Today’s case of the day, Freedom Watch v. OPEC (D.C. Cir. 2016), is, most likely, the last installment in this long-running service of process dispute. I have covered the case several times before. Here once again is my description of the facts:
Freedom Watch, a right-wing organization that accuses the “Obama-Clinton regime” of “using the economic crisis as an excuse to turn our nation into a socialist Euro-style welfare state,” sued OPEC on antitrust theories. I am going to go out on a limb here and guess that its claims lacked merit. OPEC moved to dismiss for insufficient service of process. According to OPEC’s motion to dismiss, “Plaintiff’s counsel, Mr. Larry Klayman, personally handed an envelope containing a summons, the complaint and other documents, all in English, to an Austrian police officer (not an employee of OPEC) who was present at the reception desk in the lobby of OPEC’s headquarters in Vienna.” On the other hand, according to the return of service, filed after the motion to dismiss, Courtney Butcher of Beverly Hills, California served the summons at OPEC headquarters on Frederich Luger, “intake officer of OPEC,” who supposedly was designated by law to accept service of process on OPEC.
Today the President nominated Merrick Garland, chief judge of the U.S. Court of Appeals for the District of Columbia Circuit, to be a Justice of the Supreme Court. Tom Goldstein previously reviewed some of Judge Garland’s decisions, but his post dates from 2010, and anyway, it doesn’t focus on Letters Blogatory’s issues. So here is a brief overview of decisions that may give some insight into Judge Garland’s views on matters of importance to us. I’ve looked only at decisions that Judge Garland wrote and that would have been within the Letters Blogatory scope of coverage had they been written after the blog’s inception in 2011, not cases where he was on the panel but didn’t write the decision. Continue reading Merrick Garland on International Issues→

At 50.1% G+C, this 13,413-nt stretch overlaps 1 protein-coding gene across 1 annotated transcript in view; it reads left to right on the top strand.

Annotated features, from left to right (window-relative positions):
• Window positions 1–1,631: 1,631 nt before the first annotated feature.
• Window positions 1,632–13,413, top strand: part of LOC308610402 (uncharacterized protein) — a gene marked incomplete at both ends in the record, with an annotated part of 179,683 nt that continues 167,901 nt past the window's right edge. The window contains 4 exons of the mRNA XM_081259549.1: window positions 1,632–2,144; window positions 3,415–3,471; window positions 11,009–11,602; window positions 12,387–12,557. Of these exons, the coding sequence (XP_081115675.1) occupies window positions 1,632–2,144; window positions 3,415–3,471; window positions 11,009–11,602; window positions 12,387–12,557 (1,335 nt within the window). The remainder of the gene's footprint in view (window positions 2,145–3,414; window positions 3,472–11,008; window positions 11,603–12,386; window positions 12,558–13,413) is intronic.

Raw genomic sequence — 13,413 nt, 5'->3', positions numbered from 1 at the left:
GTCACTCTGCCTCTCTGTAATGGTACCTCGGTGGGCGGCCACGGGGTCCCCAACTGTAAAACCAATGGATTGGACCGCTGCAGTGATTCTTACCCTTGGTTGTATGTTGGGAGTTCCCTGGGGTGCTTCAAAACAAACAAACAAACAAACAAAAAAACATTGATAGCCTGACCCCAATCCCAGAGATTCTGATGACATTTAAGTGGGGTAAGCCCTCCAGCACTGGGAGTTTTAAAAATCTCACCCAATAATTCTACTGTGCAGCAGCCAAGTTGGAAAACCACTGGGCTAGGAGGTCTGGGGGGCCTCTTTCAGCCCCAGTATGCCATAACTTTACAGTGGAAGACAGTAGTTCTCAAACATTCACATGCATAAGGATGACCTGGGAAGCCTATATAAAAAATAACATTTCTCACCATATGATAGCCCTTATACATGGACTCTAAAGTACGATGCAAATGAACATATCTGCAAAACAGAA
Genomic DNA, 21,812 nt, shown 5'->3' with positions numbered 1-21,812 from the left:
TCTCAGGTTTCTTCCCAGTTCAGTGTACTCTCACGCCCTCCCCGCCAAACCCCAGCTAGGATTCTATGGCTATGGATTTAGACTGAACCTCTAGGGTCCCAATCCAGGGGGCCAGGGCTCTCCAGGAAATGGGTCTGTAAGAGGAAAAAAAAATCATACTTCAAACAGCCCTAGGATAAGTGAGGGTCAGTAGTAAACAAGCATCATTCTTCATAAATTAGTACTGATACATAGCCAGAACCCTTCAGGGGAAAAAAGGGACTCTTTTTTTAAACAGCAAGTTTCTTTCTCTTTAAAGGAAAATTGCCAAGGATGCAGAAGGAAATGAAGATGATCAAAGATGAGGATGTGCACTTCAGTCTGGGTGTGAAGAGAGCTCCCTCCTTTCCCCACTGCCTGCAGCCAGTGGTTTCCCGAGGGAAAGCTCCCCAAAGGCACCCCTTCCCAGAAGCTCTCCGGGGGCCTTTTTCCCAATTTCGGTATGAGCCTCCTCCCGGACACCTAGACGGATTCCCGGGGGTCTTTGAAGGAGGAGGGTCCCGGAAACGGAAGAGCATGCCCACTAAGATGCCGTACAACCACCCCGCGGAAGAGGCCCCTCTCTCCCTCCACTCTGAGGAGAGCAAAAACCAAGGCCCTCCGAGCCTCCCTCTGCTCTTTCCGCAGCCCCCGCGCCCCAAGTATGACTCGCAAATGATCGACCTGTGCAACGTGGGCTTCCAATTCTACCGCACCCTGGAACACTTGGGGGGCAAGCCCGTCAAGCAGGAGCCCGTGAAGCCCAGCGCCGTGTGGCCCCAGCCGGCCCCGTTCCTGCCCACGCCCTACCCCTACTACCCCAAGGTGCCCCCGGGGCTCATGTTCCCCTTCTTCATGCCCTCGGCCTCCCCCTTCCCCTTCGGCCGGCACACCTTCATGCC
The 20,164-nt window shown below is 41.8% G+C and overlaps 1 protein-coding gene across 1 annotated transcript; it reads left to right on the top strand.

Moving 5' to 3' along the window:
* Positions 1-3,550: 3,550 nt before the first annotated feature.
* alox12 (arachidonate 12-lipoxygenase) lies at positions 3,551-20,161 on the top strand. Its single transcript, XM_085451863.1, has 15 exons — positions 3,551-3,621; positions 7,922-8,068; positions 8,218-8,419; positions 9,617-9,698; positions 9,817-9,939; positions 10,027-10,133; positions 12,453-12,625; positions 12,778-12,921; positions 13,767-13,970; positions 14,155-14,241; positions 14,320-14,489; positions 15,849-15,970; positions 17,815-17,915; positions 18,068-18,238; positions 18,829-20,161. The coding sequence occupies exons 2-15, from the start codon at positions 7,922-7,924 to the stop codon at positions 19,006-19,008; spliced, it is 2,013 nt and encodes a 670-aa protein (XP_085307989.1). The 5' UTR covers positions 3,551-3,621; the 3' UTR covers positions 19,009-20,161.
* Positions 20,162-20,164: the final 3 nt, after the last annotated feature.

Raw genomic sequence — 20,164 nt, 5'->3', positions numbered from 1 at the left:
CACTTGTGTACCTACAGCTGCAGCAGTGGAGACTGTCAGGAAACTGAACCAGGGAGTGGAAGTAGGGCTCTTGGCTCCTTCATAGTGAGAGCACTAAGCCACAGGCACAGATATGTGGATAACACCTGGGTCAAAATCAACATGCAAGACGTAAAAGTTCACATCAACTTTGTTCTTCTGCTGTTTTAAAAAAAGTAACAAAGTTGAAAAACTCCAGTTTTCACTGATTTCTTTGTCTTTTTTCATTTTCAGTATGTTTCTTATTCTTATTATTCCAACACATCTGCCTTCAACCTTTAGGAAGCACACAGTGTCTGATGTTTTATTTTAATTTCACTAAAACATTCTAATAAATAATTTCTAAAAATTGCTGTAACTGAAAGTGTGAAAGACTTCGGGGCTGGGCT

The case of the day is Chevron Corp. v. Republic of Ecuador (D.C. Cir. 2015). Today’s decision doesn’t relate to the main Lago Agrio case or the BIT arbitration related to the Lago Agrio case. It relates instead to another BIT arbitration in which Chevron claimed it had suffered damages on account of undue delay in the settlement of lawsuits TexPet (of which Chevron was a shareholder) had brought against Ecuador in the early 1990s. The arbitration resulted in a $96 million awared in Chevron’s favor. I’ve written about the case a few times before:
My post on the Dutch first instance decision refusing to vacate the award.
A post on Chevron’s motion to confirm in Washington.
My post on the decision confirming the award. This is the decision that was on appeal in today’s case.